The sudden demonetisation announcement has come as a jolt to many. But a peek into the past tells us that the income tax department has been meticulously planning its steps. It didn’t grow tentacles overnight, but has been slowly putting measures in place to curb tax evasion. Coaxing people to bring their taxes in order. Asking for asset declarations. Making this demonetisation exercise a carefully planned master stroke.
Consider the timeline of events that have preceded demonetisation-
March 2015 – Undisclosed foreign income and assets bill – A new scheme that urged resident taxpayers with foreign assets/incomes to disclose them and pay penalty if these were not reported earlier. The penalties under this new act were steep (tax rate of 30% and penalty of 90%).
July 2015 – Bank account disclosure in tax return forms – A new disclosure was added in return forms for bank accounts details of taxpayers. It asked for bank account number, IFSC code for all your bank accounts.
July 2015 – Reporting of foreign assets and income – Via this change the tax department made it compulsory for resident individuals with foreign accounts, foreign assets and income, to submit details of their holdings while filing their income tax return.
November 2015 – Non-filers monitoring system – The income tax department launched a non-filers monitoring system, where it tracked down non-filers via AIR filed by banks, through CIB (centralised information branch) or through TDS statements. Anyone, who it thought could have earned more than Rs 2.5lakhs based on their investments, expenses, savings or purchases was urged to file a return.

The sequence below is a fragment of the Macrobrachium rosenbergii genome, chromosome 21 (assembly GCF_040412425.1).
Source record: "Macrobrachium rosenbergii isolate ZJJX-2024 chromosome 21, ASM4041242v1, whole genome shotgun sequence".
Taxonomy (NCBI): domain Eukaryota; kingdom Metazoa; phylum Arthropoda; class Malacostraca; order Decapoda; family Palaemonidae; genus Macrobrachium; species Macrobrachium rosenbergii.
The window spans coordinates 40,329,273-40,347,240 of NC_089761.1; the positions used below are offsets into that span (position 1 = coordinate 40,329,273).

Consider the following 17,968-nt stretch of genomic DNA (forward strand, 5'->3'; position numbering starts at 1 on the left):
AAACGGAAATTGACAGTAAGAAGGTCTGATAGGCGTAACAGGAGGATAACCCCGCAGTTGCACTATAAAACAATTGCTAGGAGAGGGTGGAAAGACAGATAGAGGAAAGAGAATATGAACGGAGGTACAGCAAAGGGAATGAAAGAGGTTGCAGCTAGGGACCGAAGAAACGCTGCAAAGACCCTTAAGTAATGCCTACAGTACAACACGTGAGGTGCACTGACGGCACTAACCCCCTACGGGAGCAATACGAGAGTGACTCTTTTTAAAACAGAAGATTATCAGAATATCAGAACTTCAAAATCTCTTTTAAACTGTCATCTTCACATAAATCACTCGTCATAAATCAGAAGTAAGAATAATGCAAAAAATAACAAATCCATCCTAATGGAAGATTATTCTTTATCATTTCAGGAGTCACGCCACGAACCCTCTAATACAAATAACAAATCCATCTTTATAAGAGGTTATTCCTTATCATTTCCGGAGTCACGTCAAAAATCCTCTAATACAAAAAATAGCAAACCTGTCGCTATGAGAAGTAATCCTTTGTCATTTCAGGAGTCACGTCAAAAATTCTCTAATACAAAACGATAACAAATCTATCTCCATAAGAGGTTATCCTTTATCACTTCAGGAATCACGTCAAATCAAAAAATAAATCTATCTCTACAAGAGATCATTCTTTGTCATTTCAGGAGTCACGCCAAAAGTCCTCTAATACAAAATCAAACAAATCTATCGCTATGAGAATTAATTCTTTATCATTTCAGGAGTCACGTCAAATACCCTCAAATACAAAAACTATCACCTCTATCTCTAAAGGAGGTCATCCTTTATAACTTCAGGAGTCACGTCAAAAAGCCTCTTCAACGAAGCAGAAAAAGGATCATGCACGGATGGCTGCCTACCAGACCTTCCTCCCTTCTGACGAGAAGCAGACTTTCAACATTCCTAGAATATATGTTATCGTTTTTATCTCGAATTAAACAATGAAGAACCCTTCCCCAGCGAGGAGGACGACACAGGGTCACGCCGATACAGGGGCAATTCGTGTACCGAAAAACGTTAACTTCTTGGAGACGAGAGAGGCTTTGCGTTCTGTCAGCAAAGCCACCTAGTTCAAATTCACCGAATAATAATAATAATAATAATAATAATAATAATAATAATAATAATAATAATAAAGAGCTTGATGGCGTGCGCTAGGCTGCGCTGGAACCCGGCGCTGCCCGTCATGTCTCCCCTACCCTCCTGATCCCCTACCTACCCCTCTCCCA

February 2016 – Income declaration scheme – The tax department opened an income declaration scheme from 1st June 2016 to 30th September 2016 asking people to declare their unaccounted incomes and assets. This scheme promised no scrutiny or enquiry for these declarations. And levied a total tax of 45% on such income.
April 2016 – Introduction of assets and liabilities schedule in tax returns – The tax department introduced a new schedule in tax returns called Schedule AL or assets and liabilities schedule. Here taxpayers were asked to disclose details of their assets at the price it was acquired by them. This was only applicable to those with annual income in excess of Rs 50lakhs.
May 2016 – Taxpayers asked to verify old tax returns – As a last and final chance to taxpayers, the income tax department allowed delayed verification of returns submitted for FY 2008-2009 till FY 2013-14. A first from the tax department, that allowed such old returns to be verified and brought in order.
July 2016 – Issue of letters seeking details of high value transactions – The income tax department unearthed 90lakh transactions made between 2009-10 to 2016-17 of high value such as; cash deposits of Rs 10lakhs or more in a savings bank account, sale/purchase of immovable property valued at Rs 30lakhs or more, and other similar transactions. Taxpayers were sent letters to explain these.
November 2016 – Benami Act comes into force – The government brought changes in the benami act of 1988 and made it applicable from 1st November 2016. It is now a powerful act under which benami assets can be confiscated.
Each one of these moves have revealed that this government is very serious about unaccounted money and income. Perhaps, it will leave no stone unturned to bring people in the tax fold and force them to pay up their tax dues.
A slightly modified version of this article was published on Financial Express here on 28th November 2016.